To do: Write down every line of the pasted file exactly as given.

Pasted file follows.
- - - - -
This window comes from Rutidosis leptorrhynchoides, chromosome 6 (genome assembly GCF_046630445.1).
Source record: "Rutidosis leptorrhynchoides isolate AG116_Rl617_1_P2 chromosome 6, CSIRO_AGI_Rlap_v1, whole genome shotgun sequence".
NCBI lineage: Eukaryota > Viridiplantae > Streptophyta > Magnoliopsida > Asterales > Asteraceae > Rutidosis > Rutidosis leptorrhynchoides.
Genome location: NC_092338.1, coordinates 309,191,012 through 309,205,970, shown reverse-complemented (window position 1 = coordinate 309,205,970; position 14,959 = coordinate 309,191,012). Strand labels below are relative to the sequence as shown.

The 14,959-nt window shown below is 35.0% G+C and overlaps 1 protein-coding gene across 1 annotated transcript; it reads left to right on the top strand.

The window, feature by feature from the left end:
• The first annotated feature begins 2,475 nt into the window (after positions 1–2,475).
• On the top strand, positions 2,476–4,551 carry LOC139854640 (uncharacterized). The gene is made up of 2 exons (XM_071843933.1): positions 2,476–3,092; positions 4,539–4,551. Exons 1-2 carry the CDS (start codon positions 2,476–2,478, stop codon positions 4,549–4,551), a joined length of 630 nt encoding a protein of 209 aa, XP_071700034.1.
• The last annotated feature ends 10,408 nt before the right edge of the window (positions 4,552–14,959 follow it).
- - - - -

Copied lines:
This window comes from Rutidosis leptorrhynchoides, chromosome 6 (genome assembly GCF_046630445.1).
Source record: "Rutidosis leptorrhynchoides isolate AG116_Rl617_1_P2 chromosome 6, CSIRO_AGI_Rlap_v1, whole genome shotgun sequence".
NCBI lineage: Eukaryota > Viridiplantae > Streptophyta > Magnoliopsida > Asterales > Asteraceae > Rutidosis > Rutidosis leptorrhynchoides.
Genome location: NC_092338.1, coordinates 309,191,012 through 309,205,970, shown reverse-complemented (window position 1 = coordinate 309,205,970; position 14,959 = coordinate 309,191,012). Strand labels below are relative to the sequence as shown.

The 14,959-nt window shown below is 35.0% G+C and overlaps 1 protein-coding gene across 1 annotated transcript; it reads left to right on the top strand.

The window, feature by feature from the left end:
• The first annotated feature begins 2,475 nt into the window (after positions 1–2,475).
• On the top strand, positions 2,476–4,551 carry LOC139854640 (uncharacterized). The gene is made up of 2 exons (XM_071843933.1): positions 2,476–3,092; positions 4,539–4,551. Exons 1-2 carry the CDS (start codon positions 2,476–2,478, stop codon positions 4,549–4,551), a joined length of 630 nt encoding a protein of 209 aa, XP_071700034.1.
• The last annotated feature ends 10,408 nt before the right edge of the window (positions 4,552–14,959 follow it).